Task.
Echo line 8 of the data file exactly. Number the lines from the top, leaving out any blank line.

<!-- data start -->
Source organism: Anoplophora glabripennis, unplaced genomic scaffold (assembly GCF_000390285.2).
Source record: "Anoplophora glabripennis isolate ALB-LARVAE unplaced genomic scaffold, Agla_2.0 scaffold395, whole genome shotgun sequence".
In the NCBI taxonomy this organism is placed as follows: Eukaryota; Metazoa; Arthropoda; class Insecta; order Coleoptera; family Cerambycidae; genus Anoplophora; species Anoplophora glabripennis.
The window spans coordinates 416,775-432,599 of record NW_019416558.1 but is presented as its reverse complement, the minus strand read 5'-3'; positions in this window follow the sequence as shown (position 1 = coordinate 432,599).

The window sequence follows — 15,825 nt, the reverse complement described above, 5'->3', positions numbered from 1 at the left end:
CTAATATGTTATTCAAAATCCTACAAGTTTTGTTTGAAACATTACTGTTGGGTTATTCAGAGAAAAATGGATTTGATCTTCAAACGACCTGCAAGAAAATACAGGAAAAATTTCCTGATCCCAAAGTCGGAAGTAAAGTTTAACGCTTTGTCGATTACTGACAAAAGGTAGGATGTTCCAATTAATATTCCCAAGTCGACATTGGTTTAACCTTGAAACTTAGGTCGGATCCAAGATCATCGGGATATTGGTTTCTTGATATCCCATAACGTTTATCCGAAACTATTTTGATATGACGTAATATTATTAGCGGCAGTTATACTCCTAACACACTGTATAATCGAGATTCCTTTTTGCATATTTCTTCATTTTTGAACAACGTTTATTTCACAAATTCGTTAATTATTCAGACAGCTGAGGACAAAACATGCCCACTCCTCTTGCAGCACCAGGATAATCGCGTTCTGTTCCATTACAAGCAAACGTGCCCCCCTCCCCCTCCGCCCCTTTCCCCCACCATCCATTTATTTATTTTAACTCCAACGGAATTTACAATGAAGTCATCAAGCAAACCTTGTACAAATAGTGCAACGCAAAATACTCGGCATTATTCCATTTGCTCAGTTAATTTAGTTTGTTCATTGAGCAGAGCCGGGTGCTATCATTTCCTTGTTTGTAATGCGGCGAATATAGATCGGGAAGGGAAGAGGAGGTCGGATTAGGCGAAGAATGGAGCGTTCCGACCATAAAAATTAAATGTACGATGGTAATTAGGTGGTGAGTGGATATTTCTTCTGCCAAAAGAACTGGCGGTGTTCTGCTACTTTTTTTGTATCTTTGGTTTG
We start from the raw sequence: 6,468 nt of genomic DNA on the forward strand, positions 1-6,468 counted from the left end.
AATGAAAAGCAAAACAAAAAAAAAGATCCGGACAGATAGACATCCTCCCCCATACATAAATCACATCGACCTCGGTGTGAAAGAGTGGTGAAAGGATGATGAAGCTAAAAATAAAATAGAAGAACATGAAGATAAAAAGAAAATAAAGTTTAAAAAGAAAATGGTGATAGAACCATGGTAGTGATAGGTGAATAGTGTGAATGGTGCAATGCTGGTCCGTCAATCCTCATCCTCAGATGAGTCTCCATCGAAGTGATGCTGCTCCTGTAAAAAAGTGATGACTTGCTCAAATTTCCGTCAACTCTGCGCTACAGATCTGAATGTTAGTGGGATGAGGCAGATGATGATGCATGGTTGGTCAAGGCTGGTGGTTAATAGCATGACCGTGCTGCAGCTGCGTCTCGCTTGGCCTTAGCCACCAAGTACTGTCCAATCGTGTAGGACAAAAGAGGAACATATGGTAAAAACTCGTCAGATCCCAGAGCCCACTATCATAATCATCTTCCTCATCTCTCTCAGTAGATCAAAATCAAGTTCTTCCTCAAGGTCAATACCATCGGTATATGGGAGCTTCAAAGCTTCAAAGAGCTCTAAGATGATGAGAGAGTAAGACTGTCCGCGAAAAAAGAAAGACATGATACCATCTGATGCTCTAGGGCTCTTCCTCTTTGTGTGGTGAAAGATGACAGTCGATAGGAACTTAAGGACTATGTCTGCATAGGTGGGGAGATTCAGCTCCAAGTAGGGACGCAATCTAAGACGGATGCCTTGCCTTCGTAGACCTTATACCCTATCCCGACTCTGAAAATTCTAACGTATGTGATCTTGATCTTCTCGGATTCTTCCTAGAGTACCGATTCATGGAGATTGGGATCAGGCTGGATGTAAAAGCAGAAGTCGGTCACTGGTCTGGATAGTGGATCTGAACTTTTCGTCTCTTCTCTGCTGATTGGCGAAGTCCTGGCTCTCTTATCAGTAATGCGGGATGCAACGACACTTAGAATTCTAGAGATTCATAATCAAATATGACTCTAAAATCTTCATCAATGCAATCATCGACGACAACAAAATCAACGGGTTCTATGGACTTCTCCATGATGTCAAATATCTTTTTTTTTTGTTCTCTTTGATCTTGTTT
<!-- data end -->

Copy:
AATGAAAAGCAAAACAAAAAAAAAGATCCGGACAGATAGACATCCTCCCCCATACATAAATCACATCGACCTCGGTGTGAAAGAGTGGTGAAAGGATGATGAAGCTAAAAATAAAATAGAAGAACATGAAGATAAAAAGAAAATAAAGTTTAAAAAGAAAATGGTGATAGAACCATGGTAGTGATAGGTGAATAGTGTGAATGGTGCAATGCTGGTCCGTCAATCCTCATCCTCAGATGAGTCTCCATCGAAGTGATGCTGCTCCTGTAAAAAAGTGATGACTTGCTCAAATTTCCGTCAACTCTGCGCTACAGATCTGAATGTTAGTGGGATGAGGCAGATGATGATGCATGGTTGGTCAAGGCTGGTGGTTAATAGCATGACCGTGCTGCAGCTGCGTCTCGCTTGGCCTTAGCCACCAAGTACTGTCCAATCGTGTAGGACAAAAGAGGAACATATGGTAAAAACTCGTCAGATCCCAGAGCCCACTATCATAATCATCTTCCTCATCTCTCTCAGTAGATCAAAATCAAGTTCTTCCTCAAGGTCAATACCATCGGTATATGGGAGCTTCAAAGCTTCAAAGAGCTCTAAGATGATGAGAGAGTAAGACTGTCCGCGAAAAAAGAAAGACATGATACCATCTGATGCTCTAGGGCTCTTCCTCTTTGTGTGGTGAAAGATGACAGTCGATAGGAACTTAAGGACTATGTCTGCATAGGTGGGGAGATTCAGCTCCAAGTAGGGACGCAATCTAAGACGGATGCCTTGCCTTCGTAGACCTTATACCCTATCCCGACTCTGAAAATTCTAACGTATGTGATCTTGATCTTCTCGGATTCTTCCTAGAGTACCGATTCATGGAGATTGGGATCAGGCTGGATGTAAAAGCAGAAGTCGGTCACTGGTCTGGATAGTGGATCTGAACTTTTCGTCTCTTCTCTGCTGATTGGCGAAGTCCTGGCTCTCTTATCAGTAATGCGGGATGCAACGACACTTAGAATTCTAGAGATTCATAATCAAATATGACTCTAAAATCTTCATCAATGCAATCATCGACGACAACAAAATCAACGGGTTCTATGGACTTCTCCATGATGTCAAATATCTTTTTTTTTTGTTCTCTTTGATCTTGTTT